Lesson 5: Servant Leadership
Next came the Atlanta Athletic Club. I began as the Fine Dining Chef but was soon promoted to Executive Sous Chef after about a year. While I was comfortable leading and organizing a small team, I still had to learn how to lead a large one. With a team of 40+ with sous chefs in each area, I also had to learn how to lead from a distance and multi-task in a leadership capacity. I could no longer make things happen by brute force. Instead it was about developing standards and processes with the aid of sous chefs and working with them to make things happen.
With the need to take more of a big picture view, I had to learn to understand that things don’t always happen quickly which means patience and being able to trust the process became key. This was also where I was introduced to the idea of and really had to embrace servant leadership.
I wasn’t directly in charge of an area anymore, which meant my role was to support those who were. Instead of telling somebody what I needed, I had to learn to ask questions, especially ones like “What can I do for you?”
This wasn’t an easy transition and it took a while for me to drop my sledgehammer mentality. There were a lot of hard days involved in learning that lesson. My superiors pushed me pretty hard, which I didn’t necessarily like so much at the time, but looking back on it I see what they were trying to get me to learn.
Lesson 6: Listening
All of these experiences prepared for my first Executive Chef position here at Dunwoody Country Club. I had to learn a bit more about budgeting, but for the most part I had all the necessary technical skills. The biggest thing was a continuation of what I was in transition with in my previous role, which basically came down to learning to shut up and listen.
In a leadership role, you’re often making decisions, but you need information to make them. That information comes from everyone else, and you’ll miss it if you’re too busy talking. Information overload can be stressful and learning to manage that has been an important task. Chefs don’t always have the best reputation for handling stress constructively. The examples are all over the place.
At some point, the phrase “You Can’t Pour From An Empty Cup” really hit me and it’s something I began taking very seriously. At this point, my habits changed. Instead of going home and having a drink, I’d get up early and go lift weights before work. I realized that I can’t be at my best for anyone if I’m not taking care of myself and running on empty all the time.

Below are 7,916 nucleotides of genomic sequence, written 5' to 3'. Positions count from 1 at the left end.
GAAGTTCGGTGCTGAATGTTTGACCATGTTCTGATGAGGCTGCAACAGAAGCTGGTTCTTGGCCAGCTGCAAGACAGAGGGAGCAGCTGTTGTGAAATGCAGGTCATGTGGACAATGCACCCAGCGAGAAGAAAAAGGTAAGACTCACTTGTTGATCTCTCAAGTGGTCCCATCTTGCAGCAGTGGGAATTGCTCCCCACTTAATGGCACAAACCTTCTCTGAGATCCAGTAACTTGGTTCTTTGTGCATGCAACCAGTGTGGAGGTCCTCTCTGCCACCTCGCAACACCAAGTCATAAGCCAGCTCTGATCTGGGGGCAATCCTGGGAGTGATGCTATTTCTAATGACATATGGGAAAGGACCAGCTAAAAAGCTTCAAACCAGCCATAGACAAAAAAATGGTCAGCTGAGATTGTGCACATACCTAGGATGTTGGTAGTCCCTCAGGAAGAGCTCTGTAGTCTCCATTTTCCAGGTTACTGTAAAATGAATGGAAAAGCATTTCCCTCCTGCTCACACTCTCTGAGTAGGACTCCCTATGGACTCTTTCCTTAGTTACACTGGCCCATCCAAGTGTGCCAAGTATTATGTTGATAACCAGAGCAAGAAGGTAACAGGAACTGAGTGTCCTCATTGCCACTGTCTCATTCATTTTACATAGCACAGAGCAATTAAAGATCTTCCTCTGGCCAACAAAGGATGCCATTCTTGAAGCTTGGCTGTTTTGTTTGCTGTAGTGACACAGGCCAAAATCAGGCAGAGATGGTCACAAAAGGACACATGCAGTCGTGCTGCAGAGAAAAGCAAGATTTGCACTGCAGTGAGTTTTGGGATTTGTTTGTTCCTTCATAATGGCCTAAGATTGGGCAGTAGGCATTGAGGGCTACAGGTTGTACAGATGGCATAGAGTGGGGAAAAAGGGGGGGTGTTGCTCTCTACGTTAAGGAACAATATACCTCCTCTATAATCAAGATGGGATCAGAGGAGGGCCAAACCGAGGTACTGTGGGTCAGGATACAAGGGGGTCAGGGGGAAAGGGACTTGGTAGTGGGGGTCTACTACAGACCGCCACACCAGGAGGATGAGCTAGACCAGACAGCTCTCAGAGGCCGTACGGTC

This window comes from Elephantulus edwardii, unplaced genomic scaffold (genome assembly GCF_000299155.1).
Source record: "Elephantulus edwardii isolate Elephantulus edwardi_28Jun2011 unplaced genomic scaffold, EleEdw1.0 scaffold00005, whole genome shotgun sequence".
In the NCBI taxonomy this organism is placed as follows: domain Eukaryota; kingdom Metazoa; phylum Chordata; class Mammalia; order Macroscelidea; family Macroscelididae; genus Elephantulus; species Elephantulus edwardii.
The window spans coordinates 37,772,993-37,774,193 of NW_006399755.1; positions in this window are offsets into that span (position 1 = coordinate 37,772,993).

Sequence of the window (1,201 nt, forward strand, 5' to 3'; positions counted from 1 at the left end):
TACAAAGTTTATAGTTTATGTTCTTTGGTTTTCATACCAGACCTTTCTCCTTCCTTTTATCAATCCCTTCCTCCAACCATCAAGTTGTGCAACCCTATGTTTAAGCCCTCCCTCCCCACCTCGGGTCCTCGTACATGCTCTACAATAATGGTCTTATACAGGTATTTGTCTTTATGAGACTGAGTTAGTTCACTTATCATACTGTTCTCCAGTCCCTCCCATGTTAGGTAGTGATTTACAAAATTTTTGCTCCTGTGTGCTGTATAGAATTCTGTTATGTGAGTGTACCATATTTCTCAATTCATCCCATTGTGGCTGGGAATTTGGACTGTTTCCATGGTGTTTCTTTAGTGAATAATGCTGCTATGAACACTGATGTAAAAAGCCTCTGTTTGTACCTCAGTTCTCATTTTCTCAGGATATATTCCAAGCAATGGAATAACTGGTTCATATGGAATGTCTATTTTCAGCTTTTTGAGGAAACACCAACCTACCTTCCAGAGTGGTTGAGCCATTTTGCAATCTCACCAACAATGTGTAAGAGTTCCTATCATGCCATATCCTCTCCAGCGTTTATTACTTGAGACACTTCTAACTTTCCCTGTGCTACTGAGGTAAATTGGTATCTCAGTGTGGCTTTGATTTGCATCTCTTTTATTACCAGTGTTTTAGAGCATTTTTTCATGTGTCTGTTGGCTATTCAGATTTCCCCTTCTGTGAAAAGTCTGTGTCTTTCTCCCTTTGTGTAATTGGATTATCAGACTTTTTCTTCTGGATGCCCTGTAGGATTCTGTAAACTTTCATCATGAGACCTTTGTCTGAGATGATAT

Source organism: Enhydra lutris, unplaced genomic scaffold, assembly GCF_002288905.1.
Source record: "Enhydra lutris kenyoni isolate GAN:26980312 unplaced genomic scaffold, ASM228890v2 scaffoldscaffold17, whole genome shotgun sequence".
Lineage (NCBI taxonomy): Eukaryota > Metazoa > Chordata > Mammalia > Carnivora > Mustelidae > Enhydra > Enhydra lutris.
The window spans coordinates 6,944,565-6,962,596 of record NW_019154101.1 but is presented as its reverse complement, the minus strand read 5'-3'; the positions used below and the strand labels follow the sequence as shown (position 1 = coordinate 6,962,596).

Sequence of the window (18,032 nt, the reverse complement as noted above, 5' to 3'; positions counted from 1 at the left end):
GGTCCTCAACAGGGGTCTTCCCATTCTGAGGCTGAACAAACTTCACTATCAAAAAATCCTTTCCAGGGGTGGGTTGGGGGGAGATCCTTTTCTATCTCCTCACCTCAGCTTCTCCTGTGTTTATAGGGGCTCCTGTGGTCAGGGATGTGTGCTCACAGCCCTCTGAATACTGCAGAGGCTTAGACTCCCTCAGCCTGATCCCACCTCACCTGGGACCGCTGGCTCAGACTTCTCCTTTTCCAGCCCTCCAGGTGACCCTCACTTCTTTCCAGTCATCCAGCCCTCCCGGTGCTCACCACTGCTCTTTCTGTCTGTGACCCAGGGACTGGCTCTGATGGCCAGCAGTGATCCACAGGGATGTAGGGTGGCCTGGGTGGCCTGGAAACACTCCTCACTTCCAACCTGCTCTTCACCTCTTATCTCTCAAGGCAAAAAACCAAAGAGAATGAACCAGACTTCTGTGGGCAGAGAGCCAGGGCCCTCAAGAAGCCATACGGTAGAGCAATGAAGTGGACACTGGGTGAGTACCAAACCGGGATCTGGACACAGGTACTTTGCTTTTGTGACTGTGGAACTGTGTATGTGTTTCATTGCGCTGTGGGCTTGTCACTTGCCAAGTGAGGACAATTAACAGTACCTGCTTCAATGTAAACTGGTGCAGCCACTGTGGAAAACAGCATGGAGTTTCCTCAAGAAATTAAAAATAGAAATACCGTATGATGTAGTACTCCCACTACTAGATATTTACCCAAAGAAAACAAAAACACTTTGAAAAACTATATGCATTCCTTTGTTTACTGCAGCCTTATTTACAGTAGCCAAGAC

Yes, some weeks are just hard and self-care is less than optimal, but that can’t be the norm if you want to be at your best as a leader.
The other area I’ve worked to refine is having everything written down and optimally organized. Recipes, line check sheets, spec sheets with pictures for each dish, etc. Not that I hadn’t done this before, but I got much more serious and thorough about it. I realized how much easier my job would be if I put the time into writing all of this down and giving each station a binder with everything they needed to know in one place. Things weren’t reliant on oral communication anymore and the team was able to work on consistency.
From the beginning career to now has been quite a journey, but it’s not done. I don’t know exactly what my next real phase of growth will be. Sometimes you don’t know how far you’ve come until you look back. To that point, I may be in the middle of a breakthrough without even knowing it. Considering the average age of chefs taking the CMC exam, I clearly have not peaked yet—I’m only 35.
A mentor of mine once told me to treat every day like an investment and don’t expect to see any payoff for a solid five years. I’ll be interested to look back five years from now and see what else I can add to my story.